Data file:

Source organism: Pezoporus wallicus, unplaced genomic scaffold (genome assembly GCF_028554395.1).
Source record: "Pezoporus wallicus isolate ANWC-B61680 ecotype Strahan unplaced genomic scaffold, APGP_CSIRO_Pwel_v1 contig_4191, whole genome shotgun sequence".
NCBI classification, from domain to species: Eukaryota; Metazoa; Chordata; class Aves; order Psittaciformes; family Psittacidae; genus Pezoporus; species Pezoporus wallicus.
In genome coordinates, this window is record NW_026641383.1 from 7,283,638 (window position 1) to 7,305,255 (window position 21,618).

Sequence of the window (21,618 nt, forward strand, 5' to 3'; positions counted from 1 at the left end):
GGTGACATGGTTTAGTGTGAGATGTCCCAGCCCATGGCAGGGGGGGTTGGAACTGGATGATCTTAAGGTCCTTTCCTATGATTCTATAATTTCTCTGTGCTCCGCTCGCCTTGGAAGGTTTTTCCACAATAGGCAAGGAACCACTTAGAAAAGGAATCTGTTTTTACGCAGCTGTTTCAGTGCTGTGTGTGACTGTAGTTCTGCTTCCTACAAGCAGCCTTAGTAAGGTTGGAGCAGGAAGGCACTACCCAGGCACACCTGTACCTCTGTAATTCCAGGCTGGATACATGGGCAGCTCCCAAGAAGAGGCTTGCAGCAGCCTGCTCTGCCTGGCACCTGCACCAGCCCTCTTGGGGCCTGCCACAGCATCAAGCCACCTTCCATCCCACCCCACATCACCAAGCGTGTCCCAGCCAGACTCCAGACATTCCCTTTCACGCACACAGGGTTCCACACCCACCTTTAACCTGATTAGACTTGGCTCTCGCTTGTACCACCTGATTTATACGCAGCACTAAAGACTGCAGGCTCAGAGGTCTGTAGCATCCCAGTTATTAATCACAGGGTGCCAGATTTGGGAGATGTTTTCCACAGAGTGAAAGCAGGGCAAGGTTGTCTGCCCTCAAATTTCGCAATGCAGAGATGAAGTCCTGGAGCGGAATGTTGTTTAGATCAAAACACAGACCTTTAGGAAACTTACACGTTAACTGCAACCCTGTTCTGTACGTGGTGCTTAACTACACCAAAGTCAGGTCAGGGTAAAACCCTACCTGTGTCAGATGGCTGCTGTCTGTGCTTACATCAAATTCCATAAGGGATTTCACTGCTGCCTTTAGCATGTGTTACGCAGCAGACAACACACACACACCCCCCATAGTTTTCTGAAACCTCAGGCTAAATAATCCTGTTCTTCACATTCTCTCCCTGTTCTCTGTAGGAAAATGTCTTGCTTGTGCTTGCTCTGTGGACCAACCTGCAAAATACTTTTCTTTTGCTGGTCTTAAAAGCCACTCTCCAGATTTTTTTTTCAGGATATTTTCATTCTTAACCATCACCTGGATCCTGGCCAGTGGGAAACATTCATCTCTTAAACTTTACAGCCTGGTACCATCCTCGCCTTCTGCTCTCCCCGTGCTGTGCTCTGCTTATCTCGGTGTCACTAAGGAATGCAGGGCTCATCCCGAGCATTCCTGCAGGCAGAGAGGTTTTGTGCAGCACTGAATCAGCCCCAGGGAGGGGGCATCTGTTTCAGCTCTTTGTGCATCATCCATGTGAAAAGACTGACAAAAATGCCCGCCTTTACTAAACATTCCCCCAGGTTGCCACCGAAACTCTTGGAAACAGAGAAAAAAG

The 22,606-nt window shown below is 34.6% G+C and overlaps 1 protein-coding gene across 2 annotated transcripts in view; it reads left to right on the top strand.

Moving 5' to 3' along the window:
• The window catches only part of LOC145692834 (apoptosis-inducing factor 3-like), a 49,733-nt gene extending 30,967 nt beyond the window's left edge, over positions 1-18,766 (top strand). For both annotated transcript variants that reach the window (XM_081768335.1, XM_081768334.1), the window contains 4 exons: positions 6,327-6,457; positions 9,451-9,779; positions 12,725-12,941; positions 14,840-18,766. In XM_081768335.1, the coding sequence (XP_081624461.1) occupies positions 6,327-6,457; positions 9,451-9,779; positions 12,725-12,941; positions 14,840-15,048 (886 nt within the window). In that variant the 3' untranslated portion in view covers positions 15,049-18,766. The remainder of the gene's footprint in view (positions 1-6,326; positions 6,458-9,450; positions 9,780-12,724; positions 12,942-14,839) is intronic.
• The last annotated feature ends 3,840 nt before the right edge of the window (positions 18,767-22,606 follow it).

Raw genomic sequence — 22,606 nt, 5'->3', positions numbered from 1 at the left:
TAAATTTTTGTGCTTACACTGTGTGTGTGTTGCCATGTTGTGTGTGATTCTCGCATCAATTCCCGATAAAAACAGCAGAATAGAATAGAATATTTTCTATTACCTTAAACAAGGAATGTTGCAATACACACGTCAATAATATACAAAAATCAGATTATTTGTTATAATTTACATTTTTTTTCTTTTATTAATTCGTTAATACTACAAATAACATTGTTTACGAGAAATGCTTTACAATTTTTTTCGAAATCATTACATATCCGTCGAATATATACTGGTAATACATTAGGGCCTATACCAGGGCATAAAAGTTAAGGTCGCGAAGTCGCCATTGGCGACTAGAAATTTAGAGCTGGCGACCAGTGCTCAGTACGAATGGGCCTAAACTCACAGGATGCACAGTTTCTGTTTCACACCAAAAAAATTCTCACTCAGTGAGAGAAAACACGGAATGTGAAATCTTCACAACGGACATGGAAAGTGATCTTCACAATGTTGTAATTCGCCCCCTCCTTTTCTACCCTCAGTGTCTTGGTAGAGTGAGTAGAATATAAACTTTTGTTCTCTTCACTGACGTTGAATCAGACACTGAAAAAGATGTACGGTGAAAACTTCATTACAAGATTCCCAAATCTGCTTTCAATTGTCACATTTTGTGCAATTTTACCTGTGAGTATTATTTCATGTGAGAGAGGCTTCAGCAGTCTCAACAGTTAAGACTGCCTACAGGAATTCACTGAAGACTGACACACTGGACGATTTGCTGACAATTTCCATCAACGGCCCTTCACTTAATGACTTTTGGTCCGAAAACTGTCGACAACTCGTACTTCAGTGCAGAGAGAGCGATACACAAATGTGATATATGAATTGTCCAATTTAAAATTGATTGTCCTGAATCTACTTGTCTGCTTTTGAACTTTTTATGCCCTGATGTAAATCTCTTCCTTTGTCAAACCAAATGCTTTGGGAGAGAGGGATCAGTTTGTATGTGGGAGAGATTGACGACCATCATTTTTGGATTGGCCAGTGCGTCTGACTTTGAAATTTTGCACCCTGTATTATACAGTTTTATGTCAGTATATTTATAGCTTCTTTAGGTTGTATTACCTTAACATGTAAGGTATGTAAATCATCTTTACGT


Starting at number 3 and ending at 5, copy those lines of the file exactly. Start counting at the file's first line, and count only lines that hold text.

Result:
NCBI classification, from domain to species: Eukaryota; Metazoa; Chordata; class Aves; order Psittaciformes; family Psittacidae; genus Pezoporus; species Pezoporus wallicus.
In genome coordinates, this window is record NW_026641383.1 from 7,283,638 (window position 1) to 7,305,255 (window position 21,618).

Sequence of the window (21,618 nt, forward strand, 5' to 3'; positions counted from 1 at the left end):